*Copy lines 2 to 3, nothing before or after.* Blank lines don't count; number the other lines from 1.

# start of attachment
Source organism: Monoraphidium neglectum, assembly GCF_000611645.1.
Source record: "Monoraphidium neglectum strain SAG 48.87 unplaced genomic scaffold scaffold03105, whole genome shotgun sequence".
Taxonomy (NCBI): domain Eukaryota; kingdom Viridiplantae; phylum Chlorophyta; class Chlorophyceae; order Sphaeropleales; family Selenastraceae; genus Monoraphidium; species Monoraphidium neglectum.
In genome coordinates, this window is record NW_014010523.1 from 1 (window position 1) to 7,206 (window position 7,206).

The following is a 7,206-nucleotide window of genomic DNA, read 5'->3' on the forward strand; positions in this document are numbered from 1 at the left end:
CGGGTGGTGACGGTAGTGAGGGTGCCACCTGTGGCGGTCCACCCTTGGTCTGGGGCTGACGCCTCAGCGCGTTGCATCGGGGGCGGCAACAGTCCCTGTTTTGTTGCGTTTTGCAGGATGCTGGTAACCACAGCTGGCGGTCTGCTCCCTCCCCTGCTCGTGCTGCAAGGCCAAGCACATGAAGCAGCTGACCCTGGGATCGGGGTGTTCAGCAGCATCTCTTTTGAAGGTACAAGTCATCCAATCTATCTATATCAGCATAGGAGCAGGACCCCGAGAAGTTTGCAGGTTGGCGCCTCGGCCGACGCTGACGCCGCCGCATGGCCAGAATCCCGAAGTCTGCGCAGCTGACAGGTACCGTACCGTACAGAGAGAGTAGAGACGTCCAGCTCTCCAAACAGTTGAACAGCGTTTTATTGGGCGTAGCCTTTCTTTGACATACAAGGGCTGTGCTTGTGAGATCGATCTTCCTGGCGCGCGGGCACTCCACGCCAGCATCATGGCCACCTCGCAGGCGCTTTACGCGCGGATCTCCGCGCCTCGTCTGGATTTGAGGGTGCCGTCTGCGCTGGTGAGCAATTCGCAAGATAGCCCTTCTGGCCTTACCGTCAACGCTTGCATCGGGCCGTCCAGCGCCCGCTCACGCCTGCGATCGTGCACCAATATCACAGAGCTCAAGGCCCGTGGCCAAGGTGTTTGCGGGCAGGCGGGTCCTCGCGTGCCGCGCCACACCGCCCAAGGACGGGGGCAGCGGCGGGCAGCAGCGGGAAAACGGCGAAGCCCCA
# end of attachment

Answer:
Source record: "Monoraphidium neglectum strain SAG 48.87 unplaced genomic scaffold scaffold03105, whole genome shotgun sequence".
Taxonomy (NCBI): domain Eukaryota; kingdom Viridiplantae; phylum Chlorophyta; class Chlorophyceae; order Sphaeropleales; family Selenastraceae; genus Monoraphidium; species Monoraphidium neglectum.